Spend 10 minutes looking through a golf magazine or listening to PGA Tour commentary and you’ll read or hear about the great distances modern professional golfers hit the ball and speculation as to how much weight the now athletic looking players must lift.
The age-old question remains "how to hit the ball further".
It’s a question that Matt Green, head of the acclaimed golf program at Precision Athletica, is asked on a near daily basis.
Green has spent his career working with golfers from weekend warriors through to elite amateur and professional players such as his most recent crop that includes two-time tour winner Jordan Zunic, Golf Australia rookie squad member Cameron Davis and leading Australian Amateurs Travis Smyth, Harrison Endycott and Daniel Gale.
"People assume that you have to be stronger to hit the ball further, but what you need is speed. Speed only comes from good movement patterns, and then getting more efficient and stronger in those movement patterns. The under pinning foundation of efficiency in good movement patterns is mobility and control," Green said.
While strength in the correct areas benefits, the way a player moves and can control their movement is key. It’s certainly true that many of the big hitting tour players are getting stronger and more athletic, but it's strength coupled with mobility and functional movement that’s the secret.
This fact is clearly emphasised by NSW state player, high performance squad member and top-20-ranked Australian amateur Gale.
Gale has been working with Green for several years, but back in August 2013 he was a promising junior golfer ranked 60th in the country and playing off a handicap of one. Yet by his own admission, although active and reasonably athletic, he paid no attention to his diet and never pushed himself.
He weighed 98kg, had 28 per cent body fat, had a golf club head speed of 110mph and average driving distance of 257m.
"Having some exposure to Matt Green and the top golfers he worked with was an eye-opener for me. It triggered something in me where I said, `Enough was enough'," Gale said.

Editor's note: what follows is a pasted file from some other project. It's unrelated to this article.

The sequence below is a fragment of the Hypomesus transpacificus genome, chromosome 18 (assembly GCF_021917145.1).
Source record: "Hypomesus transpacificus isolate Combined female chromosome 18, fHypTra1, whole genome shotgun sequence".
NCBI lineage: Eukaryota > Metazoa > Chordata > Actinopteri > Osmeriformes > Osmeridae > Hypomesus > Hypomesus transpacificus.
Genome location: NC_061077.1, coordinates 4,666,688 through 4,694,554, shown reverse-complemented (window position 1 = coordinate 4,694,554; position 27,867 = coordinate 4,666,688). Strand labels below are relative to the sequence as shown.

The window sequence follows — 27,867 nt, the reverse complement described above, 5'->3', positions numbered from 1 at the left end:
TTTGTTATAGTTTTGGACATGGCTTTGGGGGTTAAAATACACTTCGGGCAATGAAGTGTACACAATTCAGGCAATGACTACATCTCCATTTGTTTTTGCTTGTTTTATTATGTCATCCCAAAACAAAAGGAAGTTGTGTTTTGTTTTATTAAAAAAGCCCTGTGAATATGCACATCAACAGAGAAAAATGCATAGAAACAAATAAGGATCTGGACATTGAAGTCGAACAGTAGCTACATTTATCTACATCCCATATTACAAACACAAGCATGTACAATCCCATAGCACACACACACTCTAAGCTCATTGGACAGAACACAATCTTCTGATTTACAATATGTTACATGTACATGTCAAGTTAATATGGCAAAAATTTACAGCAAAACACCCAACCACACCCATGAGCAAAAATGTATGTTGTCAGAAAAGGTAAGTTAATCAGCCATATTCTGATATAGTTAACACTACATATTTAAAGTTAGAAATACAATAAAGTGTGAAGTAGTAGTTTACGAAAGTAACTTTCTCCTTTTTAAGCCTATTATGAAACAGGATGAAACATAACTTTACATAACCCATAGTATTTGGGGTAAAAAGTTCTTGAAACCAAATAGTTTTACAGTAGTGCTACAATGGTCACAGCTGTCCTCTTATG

"I didn’t want to be the way I was and I wanted to start pushing myself to really make some positive changes."
Known for his dedication, Gale set about working by his own volition on fixing his diet to begin an impressive body transformation.
By March 2014 Gale was hardly recognisable, weighing 72kg and with the start of better mobility patterns, he had dropped his handicap to +1.5 and for the first time gained selection into the Golf NSW high performance program.
Spurred on by his improvements, Gale began lifting heavy weights and bulked up considerably before coming back to see Green at Precision Athletica, an Institute of Sport based at Sydney's Olympic Park.
"When we saw Daniel again in 2015 he was outwardly a very fit and athletic looking sportsman who could have played multiple codes," Green said.
"Whilst he was making some improvements on the course through hard work (club head speed up to 118mph as an example), our assessments showed that he was lacking in mobility, specifically around the hips, shoulders and upper back."
The message from Green and the Precision Athletica team was clear: it was time for Daniel to put down the heavy weights and get back to focusing on improving his mobility and functional movement control.
In the next few months, Gale took the advice and re-focused his efforts.
By early 2016 Gale weighed 82kg, had a body fat of eight per cent and had taken his club head speed from 118mph to 124mph, resulting in an average driving distance of 281m — an increase of 24m.
All without touching a heavy weight in the gym.
He finished fourth in the prestigious Riversdale Cup, reached a handicap of +4.8 and moved into the top 10 amateurs in Australia.
Weight and body fat isn’t the key to the results, it’s a component and by product of healthy living. These figures will naturally fluctuate with travel, events and schedules.
Gale along with Green, the team at Precision Athletica, his coach Paul Latham and NSW national coach Dean Kinney, are now working on his shot consistency and part of the process is now reining back his club head speed to 120mph to produce a more controlled ball flight.
The work Gale has diligently completed means he can produce consistently greater club head speed, controlled and varied shots, along with longer ball carries and total distance.
His time in the gym now combines many control and movement exercises along with relevant weight work done in a manner that benefits a golfer’s physical needs.
Dedication and hard work underpin Gale’s approach to his golf — he has made some significant strides forward and the results speak for themselves both physically and through his wins on the golf course, including the NSW win in the 2016 Interstate Series.
If you’re a golfer looking for extra distance, consistency and mobility, perhaps it’s time to consider an approach to your practice that includes relevant functional movement exercises to complement your overall training routine.
Matt Green and the Precision Athletica team can be contacted by calling 02 9764 5787 or at firstname.lastname@example.org via email.